Eating Your Way to Better Health – Oprah.com

Eating Your Way to Better Health

By Erin J. Shea



Photo: Beth Berry

In March 2008, Beth Berry was very sick. Her body was wracked with pain so severe she spent most days in bed. She suffered from a herniated disc, but more troubling, Berry’s doctor diagnosed her with fibromyalgia, an autoimmune disorder characterized by widespread joint and muscle pain.

“I was given a 90-count bottle of Vicodin,” Berry says. “I got mad. I was pissed, and kept saying: ‘That’s it? Just take narcotics for the rest of my life? I’m only 38 years old!'”

Instead of filling the prescription, Berry pored over the latest research on the benefits of diet and nutrition on autoimmune disorders and learned about the successes people suffering from symptoms similar to hers were having with raw food diets. “That’s when the real journey began,” she says. “Within three days of being on raw food, almost all of my symptoms had gone away.”

In an era of ever-rising healthcare costs and increased attention to holistic, organic living practices, using diet and nutrition to treat disease and illness has become more popular than ever. Raw foods, probiotics and macrobiotics are just some of the diets people are following on the path to better health.

What Is a Raw Food Diet?

According to Berry, a raw food diet consists of removing all processed foods from the diet; eating a variety of fruits, vegetables, seeds, nuts, avocado and young coconuts; and avoiding any foods that have been cooked at higher than 105 degrees. The idea is that raw food is easier to digest and expends less energy in digesting and more in cleansing and healing the body.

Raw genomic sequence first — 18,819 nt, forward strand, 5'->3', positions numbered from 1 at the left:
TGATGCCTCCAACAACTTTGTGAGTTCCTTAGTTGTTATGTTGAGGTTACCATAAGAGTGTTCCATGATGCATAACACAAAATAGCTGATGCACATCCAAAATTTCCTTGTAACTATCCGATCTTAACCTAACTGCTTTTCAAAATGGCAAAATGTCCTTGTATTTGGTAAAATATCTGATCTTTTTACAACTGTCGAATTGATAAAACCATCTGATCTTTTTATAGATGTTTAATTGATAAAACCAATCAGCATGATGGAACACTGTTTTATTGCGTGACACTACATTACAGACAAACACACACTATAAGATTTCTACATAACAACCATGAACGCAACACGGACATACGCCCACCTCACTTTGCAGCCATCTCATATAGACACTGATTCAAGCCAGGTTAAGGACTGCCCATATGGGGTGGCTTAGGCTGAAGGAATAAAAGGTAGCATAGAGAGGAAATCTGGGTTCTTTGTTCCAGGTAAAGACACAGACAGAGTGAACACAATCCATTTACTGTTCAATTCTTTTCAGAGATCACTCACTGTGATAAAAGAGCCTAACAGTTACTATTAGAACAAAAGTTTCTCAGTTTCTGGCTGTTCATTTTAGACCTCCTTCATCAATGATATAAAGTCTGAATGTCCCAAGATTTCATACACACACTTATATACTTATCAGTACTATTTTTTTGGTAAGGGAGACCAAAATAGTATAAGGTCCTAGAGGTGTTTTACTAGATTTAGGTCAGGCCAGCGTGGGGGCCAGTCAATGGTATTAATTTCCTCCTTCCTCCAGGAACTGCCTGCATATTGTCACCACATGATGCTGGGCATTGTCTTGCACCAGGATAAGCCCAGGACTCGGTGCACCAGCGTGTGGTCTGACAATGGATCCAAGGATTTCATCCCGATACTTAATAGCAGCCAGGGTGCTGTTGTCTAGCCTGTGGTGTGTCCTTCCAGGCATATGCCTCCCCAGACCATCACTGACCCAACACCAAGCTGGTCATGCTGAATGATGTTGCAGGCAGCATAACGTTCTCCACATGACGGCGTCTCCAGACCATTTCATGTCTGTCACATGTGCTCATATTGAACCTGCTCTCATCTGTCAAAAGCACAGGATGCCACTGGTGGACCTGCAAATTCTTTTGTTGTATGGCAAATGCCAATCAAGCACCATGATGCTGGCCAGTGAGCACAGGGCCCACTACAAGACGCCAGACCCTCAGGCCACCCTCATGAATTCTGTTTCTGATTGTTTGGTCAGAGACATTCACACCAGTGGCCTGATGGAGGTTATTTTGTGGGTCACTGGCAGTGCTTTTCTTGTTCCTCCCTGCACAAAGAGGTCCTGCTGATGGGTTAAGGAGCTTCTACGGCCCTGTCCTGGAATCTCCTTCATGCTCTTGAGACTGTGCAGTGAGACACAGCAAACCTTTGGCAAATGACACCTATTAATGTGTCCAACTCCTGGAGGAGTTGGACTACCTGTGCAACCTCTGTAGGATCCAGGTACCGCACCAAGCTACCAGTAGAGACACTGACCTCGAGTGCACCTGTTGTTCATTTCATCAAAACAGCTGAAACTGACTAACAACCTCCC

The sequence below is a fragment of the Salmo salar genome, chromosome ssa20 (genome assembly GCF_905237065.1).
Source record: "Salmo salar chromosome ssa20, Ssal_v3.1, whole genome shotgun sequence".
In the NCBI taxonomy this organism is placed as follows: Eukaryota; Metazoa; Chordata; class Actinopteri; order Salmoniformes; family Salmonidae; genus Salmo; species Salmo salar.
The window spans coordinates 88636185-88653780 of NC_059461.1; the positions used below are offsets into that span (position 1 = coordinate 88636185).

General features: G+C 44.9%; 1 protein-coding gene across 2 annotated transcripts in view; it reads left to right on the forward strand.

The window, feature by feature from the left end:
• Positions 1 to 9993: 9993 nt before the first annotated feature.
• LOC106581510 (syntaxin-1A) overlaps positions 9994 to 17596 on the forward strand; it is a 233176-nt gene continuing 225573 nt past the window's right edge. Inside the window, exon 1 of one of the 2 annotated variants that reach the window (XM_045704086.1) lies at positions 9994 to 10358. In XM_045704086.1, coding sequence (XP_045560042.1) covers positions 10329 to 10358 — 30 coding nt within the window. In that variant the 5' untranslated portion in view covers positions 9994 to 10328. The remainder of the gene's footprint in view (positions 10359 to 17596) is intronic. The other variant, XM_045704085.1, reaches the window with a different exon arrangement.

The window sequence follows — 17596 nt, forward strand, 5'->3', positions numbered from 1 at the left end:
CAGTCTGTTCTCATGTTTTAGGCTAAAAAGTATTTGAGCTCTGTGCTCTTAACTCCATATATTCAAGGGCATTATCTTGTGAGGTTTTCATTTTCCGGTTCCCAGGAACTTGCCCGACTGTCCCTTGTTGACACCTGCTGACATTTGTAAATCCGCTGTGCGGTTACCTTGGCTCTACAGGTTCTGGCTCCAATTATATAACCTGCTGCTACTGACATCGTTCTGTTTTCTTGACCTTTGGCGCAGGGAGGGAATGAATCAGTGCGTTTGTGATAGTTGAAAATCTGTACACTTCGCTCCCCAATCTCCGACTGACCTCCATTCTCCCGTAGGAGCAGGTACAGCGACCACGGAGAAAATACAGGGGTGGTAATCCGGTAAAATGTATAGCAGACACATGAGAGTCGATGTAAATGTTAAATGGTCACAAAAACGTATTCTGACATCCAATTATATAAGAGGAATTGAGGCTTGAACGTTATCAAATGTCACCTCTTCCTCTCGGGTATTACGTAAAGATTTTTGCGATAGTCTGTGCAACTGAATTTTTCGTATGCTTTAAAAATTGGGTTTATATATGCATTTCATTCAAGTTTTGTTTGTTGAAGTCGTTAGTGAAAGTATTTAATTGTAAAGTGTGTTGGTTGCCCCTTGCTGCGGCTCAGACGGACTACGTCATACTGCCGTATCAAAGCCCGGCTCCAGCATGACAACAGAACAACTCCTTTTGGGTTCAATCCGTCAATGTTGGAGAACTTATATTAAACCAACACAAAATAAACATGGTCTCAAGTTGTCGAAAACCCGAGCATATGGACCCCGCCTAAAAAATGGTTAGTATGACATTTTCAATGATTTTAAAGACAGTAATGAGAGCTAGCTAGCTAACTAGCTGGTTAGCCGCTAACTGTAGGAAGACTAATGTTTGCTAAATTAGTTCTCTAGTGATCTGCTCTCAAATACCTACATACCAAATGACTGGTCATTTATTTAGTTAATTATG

Click here for full article: Raw Food, Probiotic and Macrobiotic Diets – Oprah.com.

Comments

  1. Fibromyalgia is absolutely not an autoimmune disease, though they are often misdiagnosed as such. If someone HAS an autoimmune disease like RA, Lupus, or under-active thyroid they’re more likely to get fibromyalgia (or be misdiagnosed).

    I always get frustrated by statements like this, because I have lupus. I’ve remained healthy without the traditional battery of treatment for over 2 years, but that isn’t a praise in the direction of any one group. Because people call things autoimmune disorders when they’re not, people give sound advice for daily living and apply it as a general cure all.

    It becomes a problem for people with serious medical conditions (that, granted are almost solely caused by generations of poor diet).

    I just wanted to play devils advocate on this as a disclaimer for people to always be accurately informed. Cure-alls are a slippery slope, and when you bring autoimmune disorders into play you’re leaving a lot out. The risk of a sudden spike of white blood cell count due to your diet; The importance of being proactive about preventing anemia; The importance of calcium in the diet; And the urge to balance medical science with common sense.

    Mind over matter is an incredible resource. But you do want to urge someone in the direction of self help without applying a rounded view of things. Not when you’re considering conditions that have the possibility of attacking your kidneys, liver, lungs, or central nervous system. Its not uncommon for autoimmune disorders to go into remission, or to suddenly flair up again. On the other hand, people with autoimmune disorders are at a higher risk for certain cancers than others.

    I could go on and on. But that’s essentially it. I’ve read your disclaimer, but perhaps you might have a signature that urges your readers to question every source… including your own.

  2. Thank you Ariel, I completely agree that people should always check information from more than one source. Alway be your own advocate. The story above I shared I didn’t write. It was posted on Oprah.com as credited. I know Bunny Berry that’s why I shared it. She is a great person.

  3. I am liking it

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